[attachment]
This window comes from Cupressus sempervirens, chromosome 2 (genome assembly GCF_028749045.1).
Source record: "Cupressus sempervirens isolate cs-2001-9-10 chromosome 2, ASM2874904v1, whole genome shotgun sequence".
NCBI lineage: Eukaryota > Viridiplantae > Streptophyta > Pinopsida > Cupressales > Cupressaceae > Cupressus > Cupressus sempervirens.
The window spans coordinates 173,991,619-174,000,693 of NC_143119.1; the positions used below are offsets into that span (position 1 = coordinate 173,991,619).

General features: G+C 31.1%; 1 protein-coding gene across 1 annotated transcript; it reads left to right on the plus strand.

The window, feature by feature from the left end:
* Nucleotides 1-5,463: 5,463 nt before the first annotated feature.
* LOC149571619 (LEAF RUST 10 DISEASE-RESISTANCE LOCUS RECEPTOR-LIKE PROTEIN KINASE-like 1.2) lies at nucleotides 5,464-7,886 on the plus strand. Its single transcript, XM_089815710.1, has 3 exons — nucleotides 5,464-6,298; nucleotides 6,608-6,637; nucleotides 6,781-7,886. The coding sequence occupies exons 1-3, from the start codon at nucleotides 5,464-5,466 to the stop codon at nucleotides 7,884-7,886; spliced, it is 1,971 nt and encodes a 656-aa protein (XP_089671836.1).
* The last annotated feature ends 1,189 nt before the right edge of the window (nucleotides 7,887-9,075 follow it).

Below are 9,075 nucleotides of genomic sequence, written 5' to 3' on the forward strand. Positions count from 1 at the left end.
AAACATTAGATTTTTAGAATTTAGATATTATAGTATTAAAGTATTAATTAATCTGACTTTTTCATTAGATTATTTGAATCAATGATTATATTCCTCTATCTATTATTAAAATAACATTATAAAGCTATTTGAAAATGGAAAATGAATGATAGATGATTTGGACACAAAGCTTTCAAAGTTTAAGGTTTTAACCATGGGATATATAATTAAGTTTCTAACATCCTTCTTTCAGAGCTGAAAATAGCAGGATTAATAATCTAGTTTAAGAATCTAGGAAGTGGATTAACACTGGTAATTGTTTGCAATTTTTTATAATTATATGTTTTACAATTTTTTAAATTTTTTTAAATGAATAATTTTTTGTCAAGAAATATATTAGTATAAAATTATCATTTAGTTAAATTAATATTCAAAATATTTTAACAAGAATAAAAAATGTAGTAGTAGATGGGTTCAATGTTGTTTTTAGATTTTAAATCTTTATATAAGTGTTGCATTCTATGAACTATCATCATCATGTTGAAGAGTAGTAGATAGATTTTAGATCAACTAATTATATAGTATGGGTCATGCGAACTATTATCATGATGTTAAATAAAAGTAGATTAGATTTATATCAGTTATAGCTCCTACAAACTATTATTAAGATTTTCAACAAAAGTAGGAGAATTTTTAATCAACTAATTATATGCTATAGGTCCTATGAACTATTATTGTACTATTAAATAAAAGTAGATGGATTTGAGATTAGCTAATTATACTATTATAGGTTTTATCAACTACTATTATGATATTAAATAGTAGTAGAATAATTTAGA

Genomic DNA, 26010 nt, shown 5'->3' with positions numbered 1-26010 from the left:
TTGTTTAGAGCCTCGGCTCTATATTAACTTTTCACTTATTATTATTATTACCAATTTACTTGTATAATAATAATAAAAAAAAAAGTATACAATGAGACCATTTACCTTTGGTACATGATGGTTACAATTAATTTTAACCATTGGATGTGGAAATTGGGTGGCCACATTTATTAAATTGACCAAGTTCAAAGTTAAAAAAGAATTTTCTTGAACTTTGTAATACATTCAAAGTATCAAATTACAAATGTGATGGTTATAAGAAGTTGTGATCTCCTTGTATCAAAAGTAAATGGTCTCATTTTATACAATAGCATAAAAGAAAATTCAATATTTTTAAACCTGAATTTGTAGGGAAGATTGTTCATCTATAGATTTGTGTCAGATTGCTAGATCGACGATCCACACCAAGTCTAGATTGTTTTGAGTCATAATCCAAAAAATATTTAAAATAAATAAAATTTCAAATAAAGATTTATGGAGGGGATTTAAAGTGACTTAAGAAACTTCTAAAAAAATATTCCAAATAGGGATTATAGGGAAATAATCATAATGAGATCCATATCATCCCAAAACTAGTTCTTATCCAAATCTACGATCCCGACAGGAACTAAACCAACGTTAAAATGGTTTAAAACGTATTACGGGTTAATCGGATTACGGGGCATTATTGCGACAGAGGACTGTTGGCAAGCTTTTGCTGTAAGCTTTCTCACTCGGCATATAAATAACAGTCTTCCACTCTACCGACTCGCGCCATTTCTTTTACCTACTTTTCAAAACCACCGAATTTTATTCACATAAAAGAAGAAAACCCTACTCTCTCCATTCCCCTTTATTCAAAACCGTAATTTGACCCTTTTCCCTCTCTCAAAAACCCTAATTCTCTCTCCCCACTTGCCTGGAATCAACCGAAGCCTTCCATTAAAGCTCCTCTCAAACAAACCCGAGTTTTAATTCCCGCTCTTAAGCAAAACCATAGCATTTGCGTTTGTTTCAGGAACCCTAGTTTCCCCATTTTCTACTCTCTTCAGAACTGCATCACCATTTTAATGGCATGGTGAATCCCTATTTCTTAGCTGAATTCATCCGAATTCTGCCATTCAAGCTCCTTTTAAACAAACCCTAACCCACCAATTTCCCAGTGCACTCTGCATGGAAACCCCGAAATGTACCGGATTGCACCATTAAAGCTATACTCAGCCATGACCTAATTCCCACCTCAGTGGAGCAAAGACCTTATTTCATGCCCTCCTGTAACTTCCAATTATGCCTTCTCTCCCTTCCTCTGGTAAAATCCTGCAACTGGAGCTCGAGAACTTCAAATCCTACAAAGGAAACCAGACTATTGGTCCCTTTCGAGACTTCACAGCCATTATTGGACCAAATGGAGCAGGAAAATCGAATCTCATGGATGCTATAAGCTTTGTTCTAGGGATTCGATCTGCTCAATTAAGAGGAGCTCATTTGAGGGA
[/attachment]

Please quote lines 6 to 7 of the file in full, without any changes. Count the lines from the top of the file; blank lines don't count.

The window, feature by feature from the left end:
* Nucleotides 1-5,463: 5,463 nt before the first annotated feature.